This paper discusses the eight pillars of Open Science identified by the European Commission (the future of scholarly publishing, FAIR data, the European Open Science Cloud, education and skills, rewards and incentives, next-generation metrics, research integrity, and citizen science), analyses what the introduction of Open Science approaches means at university level in each of these eight themed areas and identifies possible benefits and challenges. For each of the eight Open Science areas, recommendations about what universities can do are formulated. Evidently, they imply a broader supportive environment and productive interactions with external stakeholders, too. Next to the recommendations in these eight areas, the paper offers some high level conclusions and recommendations to transition at the institutional level and provides a set of questions which universities can use to measure their progress in implementing Open Science approaches institutionally.

The LERU universities fully acknowledge that Open Science represents a complex and multi-dimensional process of transition, different for every university. The 41 recommendations in this LERU paper do not represent a prioritisation of topics, nor an exhaustive list of actions to be taken by universities. They, and the paper as a whole, are intended to serve as a roadmap to accompany universities´ efforts towards Open Science, leaving room for each institution to carve out its own path, strategy and actions.

Ayris, Paul, Alea López de San Román, Katrien Maes, and Ignasi Labastida. 2018. “Open Science and Its Role in Universities: A Roadmap for Cultural Change | LERU.” Organisation. LERU. May 2018. https://www.leru.org/publications/open-science-and-its-role-in-universities-a-roadmap-for-cultural-change.

Source: Open Science and its role in universities: a roadmap for cultural change | LERU

Integrated advice of the Open Science Policy Platform on 8 prioritised Open Science ambitions

Author: EU Open Science Policy Platform

Notes: The integrated recommendations of the main European expert policy group on Open Science. Includes a focus on rewards and incentives but primarily at the individual level. Amongst the release documents associated with this is a reference to a Norwegian proposal to kitemark universities based on their open science performance.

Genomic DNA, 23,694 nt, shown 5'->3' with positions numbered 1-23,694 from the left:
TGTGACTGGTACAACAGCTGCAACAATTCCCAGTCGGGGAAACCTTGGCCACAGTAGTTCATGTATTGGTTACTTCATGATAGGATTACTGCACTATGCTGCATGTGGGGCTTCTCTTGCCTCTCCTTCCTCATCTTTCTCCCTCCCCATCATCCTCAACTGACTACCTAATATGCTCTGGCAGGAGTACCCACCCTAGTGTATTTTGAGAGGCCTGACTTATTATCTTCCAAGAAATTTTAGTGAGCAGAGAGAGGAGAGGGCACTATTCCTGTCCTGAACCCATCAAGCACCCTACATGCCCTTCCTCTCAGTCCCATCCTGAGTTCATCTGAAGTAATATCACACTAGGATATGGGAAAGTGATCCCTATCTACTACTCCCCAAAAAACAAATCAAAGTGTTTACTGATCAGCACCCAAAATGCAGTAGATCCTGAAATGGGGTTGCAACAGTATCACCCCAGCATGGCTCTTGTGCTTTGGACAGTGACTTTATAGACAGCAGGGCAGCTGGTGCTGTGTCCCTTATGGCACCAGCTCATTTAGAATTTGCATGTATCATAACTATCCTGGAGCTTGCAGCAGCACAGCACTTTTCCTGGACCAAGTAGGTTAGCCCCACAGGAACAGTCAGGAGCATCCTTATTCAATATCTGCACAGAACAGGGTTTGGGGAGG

Summary: The Open Science Policy Platform (OSPP) adopted on the 22nd of April 2018 a set of prioritised actionable recommendations concerning the eight Open Science ambitions of Commissioner Moedas. These recommendations constitute an integrated advice on all Open Science ambitions of Commissioner Moedas.

These actionable recommendations from the OSPP are the next step towards the longer-term vision articulated by Open Science consultations and expert groups set up by the EC and other organisations in Europe and worldwide. The recommendations have been split up into the eight priorities identified from the European Open Science Agenda , namely:

  • Rewards and Incentives
  • Research Indicators and Next-Generation Metrics
  • Future of Scholarly Communication
  • European Open Science Cloud
  • FAIR Data
  • Research Integrity
  • Skills and Education
  • Citizen Science

Source: Integrated advice of the Open Science Policy Platform on 8 prioritised Open Science ambitions

Think civic! Five ideas for universities

Author: Alex Miles is Deputy Director of Communications, Advocacy & Global Affairs at the University of Nottingham.

Notes: Framing of the idea of the civic role of universities in the context of  the UK obsession with Excellence Frameworks. Plays with the idea of a “Civic Excellence Framework” including many aspects of cultural engagement with communities, quality of staff experience, and salary levels.

Snippet: The public value and civic role of universities have, over the last 18 months, become a major topic of debate.

This national conversation has emerged in response to pressure from three sources. The first is societal pressure on the purpose and utility of universities. The second is internal pressure – illustrated by pay and pension disputes – but underpinned by longer-term unease about marketisation and reforms of higher education. The third pressure, exerted by politicians and regulators who detect that universities are losing the consent of the public to continue to operate – with independence – in the manner we have been.

Source: Think civic! Five ideas for universities